The investment banking culture has long been viewed as a macho, testosterone-fueled world where working 100-hour weeks and pulling all-nighters before a deal were commonplace. Analysts would brag about going home only to change their clothes.
The payoff, in many cases, are enormous. Starting salaries and bonuses easily top $100,000. Incomes are two to three times higher than comparable finance jobs, enabling young bankers to enjoy the trappings of wealth and a high-status social life well before age 30. Senior bankers jet around the world to meet with clients and there is the adrenelin rush of seeing the results of your hard work show up on the front page of the Wall Street Journal. The analytical skills and knowledge gained after a few years in an investment banking job also prepare you for a broad range of financial careers.
While the financial crisis has put a damper on hiring and slightly tarnished the image of Wall Street investment banks, the big bucks, intense work environment and exposure to high level financial decision-makers still lures many ambitious graduates from the top business schools across the country.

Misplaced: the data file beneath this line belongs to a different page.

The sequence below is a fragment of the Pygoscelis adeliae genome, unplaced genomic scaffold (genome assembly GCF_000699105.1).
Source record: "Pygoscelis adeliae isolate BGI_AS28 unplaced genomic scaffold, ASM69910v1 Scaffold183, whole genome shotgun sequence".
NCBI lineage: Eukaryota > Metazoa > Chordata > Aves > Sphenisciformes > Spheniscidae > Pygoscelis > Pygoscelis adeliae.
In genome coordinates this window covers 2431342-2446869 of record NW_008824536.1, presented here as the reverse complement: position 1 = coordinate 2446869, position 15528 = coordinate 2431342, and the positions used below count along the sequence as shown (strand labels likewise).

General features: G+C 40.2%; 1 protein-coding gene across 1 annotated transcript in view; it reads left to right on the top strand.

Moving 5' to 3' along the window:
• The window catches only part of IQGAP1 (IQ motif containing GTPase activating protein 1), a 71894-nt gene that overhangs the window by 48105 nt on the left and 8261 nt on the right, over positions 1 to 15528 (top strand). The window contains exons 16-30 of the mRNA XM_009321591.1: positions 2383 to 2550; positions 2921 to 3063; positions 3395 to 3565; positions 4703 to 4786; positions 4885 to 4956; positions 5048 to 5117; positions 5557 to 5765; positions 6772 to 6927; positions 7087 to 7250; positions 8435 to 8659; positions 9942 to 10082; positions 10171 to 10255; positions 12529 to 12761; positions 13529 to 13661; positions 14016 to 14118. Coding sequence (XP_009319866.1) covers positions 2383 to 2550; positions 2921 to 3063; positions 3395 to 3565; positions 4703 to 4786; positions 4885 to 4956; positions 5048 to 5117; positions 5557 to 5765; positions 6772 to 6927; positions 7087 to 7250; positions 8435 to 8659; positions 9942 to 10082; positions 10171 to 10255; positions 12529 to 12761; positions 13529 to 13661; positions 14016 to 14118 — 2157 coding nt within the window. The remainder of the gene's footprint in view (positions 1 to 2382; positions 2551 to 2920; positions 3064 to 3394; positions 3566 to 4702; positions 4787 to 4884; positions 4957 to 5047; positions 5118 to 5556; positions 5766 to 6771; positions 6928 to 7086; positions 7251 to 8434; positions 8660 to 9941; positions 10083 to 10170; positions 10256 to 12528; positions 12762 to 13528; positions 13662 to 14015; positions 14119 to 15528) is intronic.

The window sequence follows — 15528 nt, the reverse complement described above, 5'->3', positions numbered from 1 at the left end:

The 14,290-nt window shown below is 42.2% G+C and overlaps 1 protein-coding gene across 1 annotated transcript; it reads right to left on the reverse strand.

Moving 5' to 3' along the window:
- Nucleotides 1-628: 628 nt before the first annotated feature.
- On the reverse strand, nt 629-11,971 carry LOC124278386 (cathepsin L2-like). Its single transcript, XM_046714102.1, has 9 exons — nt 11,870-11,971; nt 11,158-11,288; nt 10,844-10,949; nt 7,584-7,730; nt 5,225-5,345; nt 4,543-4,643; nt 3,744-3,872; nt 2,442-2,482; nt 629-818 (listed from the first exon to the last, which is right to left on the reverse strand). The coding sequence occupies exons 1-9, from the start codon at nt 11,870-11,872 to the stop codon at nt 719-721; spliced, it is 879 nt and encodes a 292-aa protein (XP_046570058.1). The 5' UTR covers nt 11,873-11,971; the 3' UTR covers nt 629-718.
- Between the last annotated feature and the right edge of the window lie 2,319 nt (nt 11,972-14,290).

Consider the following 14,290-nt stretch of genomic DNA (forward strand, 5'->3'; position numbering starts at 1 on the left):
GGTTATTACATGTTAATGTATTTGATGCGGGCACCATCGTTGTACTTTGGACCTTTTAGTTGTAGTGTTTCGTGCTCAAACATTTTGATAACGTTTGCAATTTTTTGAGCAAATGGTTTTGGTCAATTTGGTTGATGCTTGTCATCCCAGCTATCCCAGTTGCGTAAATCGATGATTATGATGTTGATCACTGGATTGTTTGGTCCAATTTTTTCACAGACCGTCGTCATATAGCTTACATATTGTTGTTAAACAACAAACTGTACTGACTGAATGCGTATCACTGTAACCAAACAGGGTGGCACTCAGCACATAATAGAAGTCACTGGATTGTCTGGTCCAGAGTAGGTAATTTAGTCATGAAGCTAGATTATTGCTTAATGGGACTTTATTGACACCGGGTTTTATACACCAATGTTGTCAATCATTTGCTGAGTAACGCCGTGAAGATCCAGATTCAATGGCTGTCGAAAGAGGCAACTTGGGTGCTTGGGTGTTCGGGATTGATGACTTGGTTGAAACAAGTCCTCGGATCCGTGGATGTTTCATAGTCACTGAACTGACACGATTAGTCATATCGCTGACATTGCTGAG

Investment banking remains a “sink-or-swim” culture, where you have to prove your ability every day. You have to be mentally and physically prepared for the toll that 100-hour work weeks are going to take on you and your personal life, which is going to have to take a back seat to your career for a number of years.
On the other hand, many investment bankers say they enjoy the camaraderie of working in a close-knit team. Some likened their deal team as “another family” with its nurturing and mentoring qualities. In a best-case scenario, team members help each other out in a pinch, and there’s a healthy sense of pride and competitiveness as each deal team tries to outdo each other with the size, complexity and profitability of their transactions.
Next time, we’ll look at what investment banks are doing to improve work-life balance for some of their employees.